Voting vs Direct Action: Which Makes A Bigger Difference?

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direct action

Voting and direct action are often conceived of as diametrically opposed or even mutually exclusive pathways toward social change. However, in practice, both forms of civic engagement can work together to bring about change.

Voting helps set a general policy platform through the endorsements of candidates and/or political parties. Direct action, conversely, is when citizens mobilize independently (e.g. protest or strike) to achieve an end. Some theorists assert that acts like direct action are vital for democracies.

Often when discussing voting vs direct action, someone will raise the question of which method has a bigger impact on society. The question is difficult to answer as it depends on factors such as what type of impact is someone trying to have? What do we mean by “impact” and how do we measure it? Are we comparing a specific election with a specific direct action? We could draw these questions out further but the point that it’s not such a clear cut question should be obvious from just those examples.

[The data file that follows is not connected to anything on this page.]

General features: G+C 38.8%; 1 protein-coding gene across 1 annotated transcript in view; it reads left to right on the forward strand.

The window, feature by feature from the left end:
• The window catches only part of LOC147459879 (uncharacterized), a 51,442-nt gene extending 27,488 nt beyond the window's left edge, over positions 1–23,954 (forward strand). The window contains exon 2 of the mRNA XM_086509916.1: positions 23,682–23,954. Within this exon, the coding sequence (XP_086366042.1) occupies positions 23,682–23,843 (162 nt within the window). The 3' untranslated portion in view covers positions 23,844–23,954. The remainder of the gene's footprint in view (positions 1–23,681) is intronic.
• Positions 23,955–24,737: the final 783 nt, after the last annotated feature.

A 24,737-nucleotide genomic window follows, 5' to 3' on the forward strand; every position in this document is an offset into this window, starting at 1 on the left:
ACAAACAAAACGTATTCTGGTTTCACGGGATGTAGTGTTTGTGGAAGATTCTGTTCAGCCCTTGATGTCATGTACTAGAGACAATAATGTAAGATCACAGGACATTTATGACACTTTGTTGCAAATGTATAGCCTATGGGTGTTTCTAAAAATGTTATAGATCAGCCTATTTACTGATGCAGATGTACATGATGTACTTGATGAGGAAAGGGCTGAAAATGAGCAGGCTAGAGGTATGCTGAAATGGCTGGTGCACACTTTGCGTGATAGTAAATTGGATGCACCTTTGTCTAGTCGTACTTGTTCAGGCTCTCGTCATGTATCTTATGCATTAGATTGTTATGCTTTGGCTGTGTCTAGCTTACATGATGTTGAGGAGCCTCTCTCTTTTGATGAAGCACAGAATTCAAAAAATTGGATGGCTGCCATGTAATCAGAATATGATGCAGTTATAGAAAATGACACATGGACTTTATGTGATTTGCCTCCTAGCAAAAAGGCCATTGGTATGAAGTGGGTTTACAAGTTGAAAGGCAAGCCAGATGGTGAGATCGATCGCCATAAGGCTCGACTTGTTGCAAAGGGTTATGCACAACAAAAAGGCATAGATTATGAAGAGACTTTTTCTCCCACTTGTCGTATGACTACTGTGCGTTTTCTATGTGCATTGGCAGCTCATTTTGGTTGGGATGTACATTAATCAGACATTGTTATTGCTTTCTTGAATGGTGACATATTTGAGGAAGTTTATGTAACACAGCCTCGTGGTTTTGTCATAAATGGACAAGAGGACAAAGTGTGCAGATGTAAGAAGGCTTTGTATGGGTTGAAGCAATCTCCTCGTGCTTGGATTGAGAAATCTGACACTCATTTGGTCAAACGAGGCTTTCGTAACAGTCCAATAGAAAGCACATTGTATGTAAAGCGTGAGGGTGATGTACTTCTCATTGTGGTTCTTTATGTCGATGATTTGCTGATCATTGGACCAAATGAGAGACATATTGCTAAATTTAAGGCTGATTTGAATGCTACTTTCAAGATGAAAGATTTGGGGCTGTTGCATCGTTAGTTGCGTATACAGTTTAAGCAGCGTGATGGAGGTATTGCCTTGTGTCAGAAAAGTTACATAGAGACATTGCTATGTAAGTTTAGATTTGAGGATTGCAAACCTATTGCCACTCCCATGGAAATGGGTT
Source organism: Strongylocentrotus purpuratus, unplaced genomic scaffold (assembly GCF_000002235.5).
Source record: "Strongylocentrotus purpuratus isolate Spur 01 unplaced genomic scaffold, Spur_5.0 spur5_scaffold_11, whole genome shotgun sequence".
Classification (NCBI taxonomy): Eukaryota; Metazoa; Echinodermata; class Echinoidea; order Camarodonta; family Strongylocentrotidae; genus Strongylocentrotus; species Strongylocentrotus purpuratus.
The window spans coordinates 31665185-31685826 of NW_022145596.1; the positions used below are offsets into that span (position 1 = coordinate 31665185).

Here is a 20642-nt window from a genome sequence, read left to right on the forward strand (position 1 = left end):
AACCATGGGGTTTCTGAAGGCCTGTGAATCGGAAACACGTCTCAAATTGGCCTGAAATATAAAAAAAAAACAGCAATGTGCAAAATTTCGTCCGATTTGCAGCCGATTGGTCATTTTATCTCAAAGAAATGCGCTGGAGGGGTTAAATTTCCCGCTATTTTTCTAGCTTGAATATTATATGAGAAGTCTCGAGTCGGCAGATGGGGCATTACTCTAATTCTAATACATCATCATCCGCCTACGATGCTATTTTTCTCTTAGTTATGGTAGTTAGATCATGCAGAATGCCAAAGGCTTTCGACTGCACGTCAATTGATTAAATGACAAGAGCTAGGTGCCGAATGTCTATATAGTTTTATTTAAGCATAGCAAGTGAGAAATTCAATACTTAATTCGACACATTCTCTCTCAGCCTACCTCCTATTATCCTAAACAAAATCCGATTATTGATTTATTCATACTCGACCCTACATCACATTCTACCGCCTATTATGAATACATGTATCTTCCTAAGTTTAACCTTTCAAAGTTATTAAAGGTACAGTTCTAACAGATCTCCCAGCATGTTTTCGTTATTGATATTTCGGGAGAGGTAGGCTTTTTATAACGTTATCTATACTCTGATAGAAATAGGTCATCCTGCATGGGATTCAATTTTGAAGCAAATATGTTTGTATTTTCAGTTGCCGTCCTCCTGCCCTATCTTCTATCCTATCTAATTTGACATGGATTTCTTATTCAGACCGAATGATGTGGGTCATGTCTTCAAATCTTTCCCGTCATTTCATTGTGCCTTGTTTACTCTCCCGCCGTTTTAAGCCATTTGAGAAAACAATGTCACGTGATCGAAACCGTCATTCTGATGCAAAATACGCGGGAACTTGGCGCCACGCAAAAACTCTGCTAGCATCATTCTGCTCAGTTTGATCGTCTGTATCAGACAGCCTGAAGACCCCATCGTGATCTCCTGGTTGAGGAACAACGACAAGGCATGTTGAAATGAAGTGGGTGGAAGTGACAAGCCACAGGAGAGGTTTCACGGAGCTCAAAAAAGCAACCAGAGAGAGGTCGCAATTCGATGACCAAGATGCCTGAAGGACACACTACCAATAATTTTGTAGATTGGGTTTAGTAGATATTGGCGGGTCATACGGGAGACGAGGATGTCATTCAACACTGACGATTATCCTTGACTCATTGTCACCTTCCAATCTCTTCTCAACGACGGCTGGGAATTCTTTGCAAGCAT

Nonetheless, many political theorists have concluded that direct action is necessary to maintain a democracy – suggesting that the form of government is a continuous process that requires upkeep from its citizens. Some claim that without this type of civic participation, democracies slowly morph into kleptocracies or, even worse, downright tyranny. 

An argument could be made that the increasing political turmoil and polarization in the U.S. over the last several decades are the result of citizens participating less in their communities since approximately the 1950s. Robert Putnam’s famous assertion in his book Bowling Alone was that Americans spent less and less time engaging with their communities. He showed data that depicted precipitous declines in memberships to various civic organizations and clubs. Putnam showed that Americans had become so detached from regular civic and community life that they were even bowling alone (hence the title).